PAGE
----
The duration of high intensity exercise is limited due to reactions within the muscle causing fatigue. The build up of acid prevents further muscular contractions and exercise intensity is reduced. High PC levels reduce the formation of lactic acid therefore delaying fatigue so you can maintain high intensity exercise for longer.

Creatine and Muscle Building

Creatine supplementation causes muscle cells to swell with water. This swelling leads to better muscle feel – or pumps. In turn, muscle swelling also encourages the cell to increase production of vital structural and enzymatic proteins. Simply put, not only does creatine enlarge a cell, but it also strengthens a cell. This volumization of muscle cells leads to an overall increase in lean muscle mass.

Creatine Supplementation Also Boosts Muscle Growth and Repair By:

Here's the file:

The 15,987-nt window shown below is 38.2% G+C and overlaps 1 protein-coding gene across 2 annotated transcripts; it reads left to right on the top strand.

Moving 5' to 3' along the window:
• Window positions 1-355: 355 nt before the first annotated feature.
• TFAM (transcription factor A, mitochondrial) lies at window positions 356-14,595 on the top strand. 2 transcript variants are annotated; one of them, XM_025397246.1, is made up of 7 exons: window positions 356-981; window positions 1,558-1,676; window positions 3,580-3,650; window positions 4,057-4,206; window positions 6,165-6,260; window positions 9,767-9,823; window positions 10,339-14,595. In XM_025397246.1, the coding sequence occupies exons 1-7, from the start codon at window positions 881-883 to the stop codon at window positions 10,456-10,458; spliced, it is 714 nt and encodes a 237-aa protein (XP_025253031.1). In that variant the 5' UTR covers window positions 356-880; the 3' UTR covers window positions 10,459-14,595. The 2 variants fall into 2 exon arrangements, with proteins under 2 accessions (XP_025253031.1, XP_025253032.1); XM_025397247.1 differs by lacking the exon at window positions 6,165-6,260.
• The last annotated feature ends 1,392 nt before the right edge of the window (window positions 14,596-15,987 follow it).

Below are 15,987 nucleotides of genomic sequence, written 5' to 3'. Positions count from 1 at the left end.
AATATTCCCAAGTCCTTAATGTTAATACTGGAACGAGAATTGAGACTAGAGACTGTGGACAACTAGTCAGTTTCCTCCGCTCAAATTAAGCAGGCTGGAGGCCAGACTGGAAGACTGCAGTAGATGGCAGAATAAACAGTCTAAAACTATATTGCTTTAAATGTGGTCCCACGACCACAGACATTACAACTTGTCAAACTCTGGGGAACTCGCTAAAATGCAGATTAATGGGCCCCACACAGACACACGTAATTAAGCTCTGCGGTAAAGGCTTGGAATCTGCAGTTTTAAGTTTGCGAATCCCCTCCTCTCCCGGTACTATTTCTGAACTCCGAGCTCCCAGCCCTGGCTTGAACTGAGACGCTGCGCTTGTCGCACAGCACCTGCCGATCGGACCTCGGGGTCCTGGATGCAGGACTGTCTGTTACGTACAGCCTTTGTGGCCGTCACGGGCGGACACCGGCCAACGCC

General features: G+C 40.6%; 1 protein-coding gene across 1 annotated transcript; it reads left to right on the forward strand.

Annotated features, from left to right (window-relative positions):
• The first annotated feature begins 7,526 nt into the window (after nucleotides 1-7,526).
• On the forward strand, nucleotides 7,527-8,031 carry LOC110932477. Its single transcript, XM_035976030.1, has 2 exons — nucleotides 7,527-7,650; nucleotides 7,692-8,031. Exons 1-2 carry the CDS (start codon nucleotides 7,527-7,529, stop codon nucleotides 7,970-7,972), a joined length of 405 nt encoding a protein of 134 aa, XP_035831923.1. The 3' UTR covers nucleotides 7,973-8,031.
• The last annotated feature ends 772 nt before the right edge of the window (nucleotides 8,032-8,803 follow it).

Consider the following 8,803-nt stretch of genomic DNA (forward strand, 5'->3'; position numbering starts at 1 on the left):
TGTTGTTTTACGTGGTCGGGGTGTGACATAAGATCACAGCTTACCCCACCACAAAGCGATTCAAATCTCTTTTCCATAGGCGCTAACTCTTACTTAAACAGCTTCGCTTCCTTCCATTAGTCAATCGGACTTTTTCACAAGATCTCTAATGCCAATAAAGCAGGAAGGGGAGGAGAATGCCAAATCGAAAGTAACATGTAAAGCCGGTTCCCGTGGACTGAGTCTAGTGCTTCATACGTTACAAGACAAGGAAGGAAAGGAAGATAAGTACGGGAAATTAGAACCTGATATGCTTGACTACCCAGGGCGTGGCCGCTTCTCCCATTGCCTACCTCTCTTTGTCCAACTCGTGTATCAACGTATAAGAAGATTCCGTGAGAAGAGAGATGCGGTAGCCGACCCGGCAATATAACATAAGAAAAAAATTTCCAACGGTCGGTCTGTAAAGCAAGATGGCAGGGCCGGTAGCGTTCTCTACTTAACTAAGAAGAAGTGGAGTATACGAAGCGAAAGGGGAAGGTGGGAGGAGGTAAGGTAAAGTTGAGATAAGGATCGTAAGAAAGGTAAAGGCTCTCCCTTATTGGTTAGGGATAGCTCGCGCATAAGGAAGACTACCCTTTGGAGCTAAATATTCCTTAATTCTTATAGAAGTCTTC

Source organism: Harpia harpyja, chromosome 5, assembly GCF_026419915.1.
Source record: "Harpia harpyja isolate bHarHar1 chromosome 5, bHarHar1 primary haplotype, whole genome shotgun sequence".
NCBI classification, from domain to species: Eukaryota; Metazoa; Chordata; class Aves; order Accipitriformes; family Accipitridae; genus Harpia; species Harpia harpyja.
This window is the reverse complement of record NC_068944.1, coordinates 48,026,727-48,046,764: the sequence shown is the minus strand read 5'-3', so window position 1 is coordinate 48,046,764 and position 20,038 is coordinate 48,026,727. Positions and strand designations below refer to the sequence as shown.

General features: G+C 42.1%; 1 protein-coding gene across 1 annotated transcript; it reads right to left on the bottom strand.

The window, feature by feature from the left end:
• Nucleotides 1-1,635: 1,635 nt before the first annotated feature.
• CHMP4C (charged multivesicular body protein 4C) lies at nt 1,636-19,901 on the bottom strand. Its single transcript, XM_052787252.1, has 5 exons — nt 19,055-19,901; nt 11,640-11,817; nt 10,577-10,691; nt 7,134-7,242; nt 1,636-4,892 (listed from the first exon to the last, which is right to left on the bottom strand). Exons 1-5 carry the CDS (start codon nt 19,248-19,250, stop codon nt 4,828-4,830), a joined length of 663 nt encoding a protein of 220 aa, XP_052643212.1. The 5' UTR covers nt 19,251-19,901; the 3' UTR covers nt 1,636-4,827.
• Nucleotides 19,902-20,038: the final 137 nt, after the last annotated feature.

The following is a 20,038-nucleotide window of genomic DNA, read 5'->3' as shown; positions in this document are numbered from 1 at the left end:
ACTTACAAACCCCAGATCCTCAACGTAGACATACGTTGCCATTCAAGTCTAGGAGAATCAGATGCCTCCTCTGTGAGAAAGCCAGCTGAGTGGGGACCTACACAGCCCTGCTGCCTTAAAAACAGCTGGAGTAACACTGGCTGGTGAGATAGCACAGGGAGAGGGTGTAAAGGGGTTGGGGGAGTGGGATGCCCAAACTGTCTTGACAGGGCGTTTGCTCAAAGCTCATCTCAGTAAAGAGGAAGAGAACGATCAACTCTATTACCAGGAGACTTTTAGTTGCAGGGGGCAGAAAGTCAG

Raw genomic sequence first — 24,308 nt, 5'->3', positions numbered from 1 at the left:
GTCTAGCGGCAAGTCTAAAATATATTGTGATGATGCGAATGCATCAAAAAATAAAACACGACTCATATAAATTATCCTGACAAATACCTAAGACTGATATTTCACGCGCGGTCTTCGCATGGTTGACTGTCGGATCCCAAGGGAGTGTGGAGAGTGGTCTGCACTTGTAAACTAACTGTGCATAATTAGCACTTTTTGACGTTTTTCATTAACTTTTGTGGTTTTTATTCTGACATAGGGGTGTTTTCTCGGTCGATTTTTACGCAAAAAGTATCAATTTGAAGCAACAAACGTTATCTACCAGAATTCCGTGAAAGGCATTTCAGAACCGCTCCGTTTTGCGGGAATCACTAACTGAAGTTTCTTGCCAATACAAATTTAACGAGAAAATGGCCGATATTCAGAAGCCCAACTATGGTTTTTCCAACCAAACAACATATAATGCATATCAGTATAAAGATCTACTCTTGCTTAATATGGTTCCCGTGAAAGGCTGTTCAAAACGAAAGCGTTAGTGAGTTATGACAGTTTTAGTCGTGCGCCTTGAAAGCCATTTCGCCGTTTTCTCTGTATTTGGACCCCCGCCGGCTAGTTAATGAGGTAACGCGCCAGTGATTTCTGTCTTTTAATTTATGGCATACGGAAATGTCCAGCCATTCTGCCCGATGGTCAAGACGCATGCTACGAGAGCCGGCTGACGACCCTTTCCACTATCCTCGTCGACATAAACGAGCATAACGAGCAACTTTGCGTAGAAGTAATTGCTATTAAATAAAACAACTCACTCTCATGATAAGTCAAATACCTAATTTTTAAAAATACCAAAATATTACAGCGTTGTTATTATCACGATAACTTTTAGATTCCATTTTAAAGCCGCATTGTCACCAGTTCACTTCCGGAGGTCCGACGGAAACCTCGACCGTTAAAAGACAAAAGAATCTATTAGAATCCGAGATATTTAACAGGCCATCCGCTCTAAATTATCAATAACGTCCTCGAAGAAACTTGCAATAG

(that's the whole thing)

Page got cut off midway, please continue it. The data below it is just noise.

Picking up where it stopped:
Working as an antioxidant, creatine works to remove harmful free radicals, strengthening muscle cell membranes, and allowing muscle cells to repair and grow more efficiently.

Creatine works to buffer muscle acidity. Without proper PH balance, a muscle will fatigue more easily.

Creatine assists in regulating proper calcium levels within muscle tissue, which allows for proper contractions. Low levels of creatine can cause calcium imbalance, and a resulting decrease in performance.

How To Use Creatine?

For best results, on training days, take creatine after your workout. It will not make you nauseous and is best taken at this time in order to replenish lost stores. If you wish to take more on a training day (i.e 10 grams),then take half pre-workout and remaining half post-workout.